Subsequently, a magnetic layer 501 (eventually formed into the layers 21 a, 21 b); a tunnel barrier layer 502 (eventually formed into the layers 22 a, 22 b); a magnetic layer 503 (eventually formed into the layers 23 a, 23 b); and an antiferromagnetic layer 504 (eventually formed into the layers 24 a, 26 b) are formed in sequence over the entire surface (FIG. 44). These layers will serve as the laminated composites 20 a, 20 b′. Specifically, first, the magnetic layer 501 made, for example, of CoFe and an Al layer are formed in sequence by sputtering or the like. The Al layer is oxidized to form the tunnel barrier layer 502. Subsequently, the magnetic layer 503 made, for example, of CoFe and the antiferromagnetic layer 504 made, for example, of PtMn are formed in sequence on the tunnel barrier layer 502 by sputtering or the like. Further, for preventing deteriorations of these layers during the processing, a cap layer (protection layer) made of Ta or the like may be provided.

Subsequently, a photoresist layer 131B is selectively formed by photolithography or the like in the regions corresponding to the laminated composites 20 a, 20 b (FIG. 45). Next, ion milling is performed with the photoresist layer 131B used as a mask to pattern the layers 501-504 and non-magnetic conductive layer 442 b into the laminated composites 20 a, 20 b, respectively (FIG. 46). The ion milling may be stopped to such a point that the non-magnetic conductive layer 442 b remains, so that the non-magnetic conductive layer 442 b is eventually left.

Next, an insulating layer 17 made, for example, of SiO2 is formed by a CVD apparatus or the like to cover the entirety (FIG. 47). Next, the photoresist layer 131B and insulating layer 17 are removed on the laminated composites 20 a, 20 b by lift-off (FIG. 48). FIG. 47 illustrates a similar state to that illustrated in FIG. 26.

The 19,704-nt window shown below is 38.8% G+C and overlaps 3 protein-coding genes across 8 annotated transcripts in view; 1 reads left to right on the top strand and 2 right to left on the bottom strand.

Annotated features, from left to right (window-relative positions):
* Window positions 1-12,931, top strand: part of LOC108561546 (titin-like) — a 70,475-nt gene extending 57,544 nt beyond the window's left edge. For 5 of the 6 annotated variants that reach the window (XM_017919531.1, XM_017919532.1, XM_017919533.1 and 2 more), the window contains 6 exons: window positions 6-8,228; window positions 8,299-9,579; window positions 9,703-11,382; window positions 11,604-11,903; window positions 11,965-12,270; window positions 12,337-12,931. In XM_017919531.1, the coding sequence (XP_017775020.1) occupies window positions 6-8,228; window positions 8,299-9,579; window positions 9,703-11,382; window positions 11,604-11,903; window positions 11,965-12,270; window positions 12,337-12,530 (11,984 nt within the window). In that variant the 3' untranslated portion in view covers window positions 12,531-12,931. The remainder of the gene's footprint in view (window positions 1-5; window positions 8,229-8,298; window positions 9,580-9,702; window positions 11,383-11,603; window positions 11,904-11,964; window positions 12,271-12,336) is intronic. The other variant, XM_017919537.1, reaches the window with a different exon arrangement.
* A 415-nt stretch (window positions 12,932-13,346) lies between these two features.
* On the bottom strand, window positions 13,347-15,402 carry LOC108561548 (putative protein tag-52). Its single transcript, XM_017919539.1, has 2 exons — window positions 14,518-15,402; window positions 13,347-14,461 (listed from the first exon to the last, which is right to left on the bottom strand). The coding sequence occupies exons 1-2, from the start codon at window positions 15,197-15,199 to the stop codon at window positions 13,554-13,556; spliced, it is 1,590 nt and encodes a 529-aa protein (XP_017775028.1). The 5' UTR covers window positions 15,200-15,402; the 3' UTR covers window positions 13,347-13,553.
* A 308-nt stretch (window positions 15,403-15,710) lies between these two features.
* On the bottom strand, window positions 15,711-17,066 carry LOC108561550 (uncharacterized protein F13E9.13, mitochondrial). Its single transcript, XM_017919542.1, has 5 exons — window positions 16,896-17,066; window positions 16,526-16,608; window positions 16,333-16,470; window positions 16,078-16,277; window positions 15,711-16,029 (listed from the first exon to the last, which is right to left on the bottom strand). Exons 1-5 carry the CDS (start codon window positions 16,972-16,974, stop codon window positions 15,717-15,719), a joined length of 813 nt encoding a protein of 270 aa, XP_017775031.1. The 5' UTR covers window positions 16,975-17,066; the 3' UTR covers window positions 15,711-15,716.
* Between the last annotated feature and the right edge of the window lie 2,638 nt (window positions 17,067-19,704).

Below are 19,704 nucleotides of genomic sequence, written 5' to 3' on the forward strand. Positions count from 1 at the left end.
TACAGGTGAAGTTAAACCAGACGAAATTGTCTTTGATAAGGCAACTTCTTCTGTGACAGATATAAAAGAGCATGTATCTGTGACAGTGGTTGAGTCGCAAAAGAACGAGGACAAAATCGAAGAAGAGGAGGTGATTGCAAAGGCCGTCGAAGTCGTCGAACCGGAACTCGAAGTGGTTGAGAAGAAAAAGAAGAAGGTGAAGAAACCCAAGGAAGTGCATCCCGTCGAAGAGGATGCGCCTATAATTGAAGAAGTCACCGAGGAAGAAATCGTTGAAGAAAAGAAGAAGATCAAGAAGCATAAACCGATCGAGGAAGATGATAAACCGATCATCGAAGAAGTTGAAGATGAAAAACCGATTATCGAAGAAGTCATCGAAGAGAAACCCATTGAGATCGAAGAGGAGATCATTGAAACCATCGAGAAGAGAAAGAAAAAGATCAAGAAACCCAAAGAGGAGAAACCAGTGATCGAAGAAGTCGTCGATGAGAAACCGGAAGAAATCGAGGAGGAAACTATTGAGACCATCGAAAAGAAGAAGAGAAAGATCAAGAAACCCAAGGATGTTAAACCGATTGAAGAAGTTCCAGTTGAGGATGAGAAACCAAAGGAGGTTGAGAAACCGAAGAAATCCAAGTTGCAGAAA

Subsequently, the manufacturing of the magnetic memory device according to the sixth embodiment is completed by performing similar steps to those of the manufacturing method described in connection with the first embodiment.

According to the foregoing manufacturing method, a majority (the laminated composite 20 a and laminated composite 20 b′ in the foregoing example) of the laminates of the TMR elements 2 a, 2 b can be made up of the layers 501-504 deposited in the same processes, thereby substantially eliminating differences in characteristics between the TMR element 2 a and TMR element 2 b in one storage cell 441. This is quite preferred when the outputs of the two TMR elements 2 a, 2 b are differentially amplified for outputting.

Next, a magnetic memory device according to a seventh embodiment of the present invention will be described with reference FIGS. 49A and 49B.

FIGS. 49A and 49B are general cross-sectional views schematically illustrating a storage cell 451 of a magnetic memory device according to a seventh embodiment of the present invention, and correspond to FIGS. 4A, 4B and FIGS. 41A, 41B. In FIGS. 49A and 49B, components identical or corresponding to those in FIGS. 4A, 4B and FIGS. 41A, 41B are designated by the same reference numerals, and repetitive description thereon is omitted. This applies to FIGS. 50A, 50B and FIGS. 51A, 51B, later described.

The magnetic memory device according to the seventh embodiment differs from the magnetic memory device according to the first embodiment only in that the storage cell 451 illustrated in FIGS. 49A and 49B is used instead of the storage cell 1 illustrated in FIGS. 4A and 4B.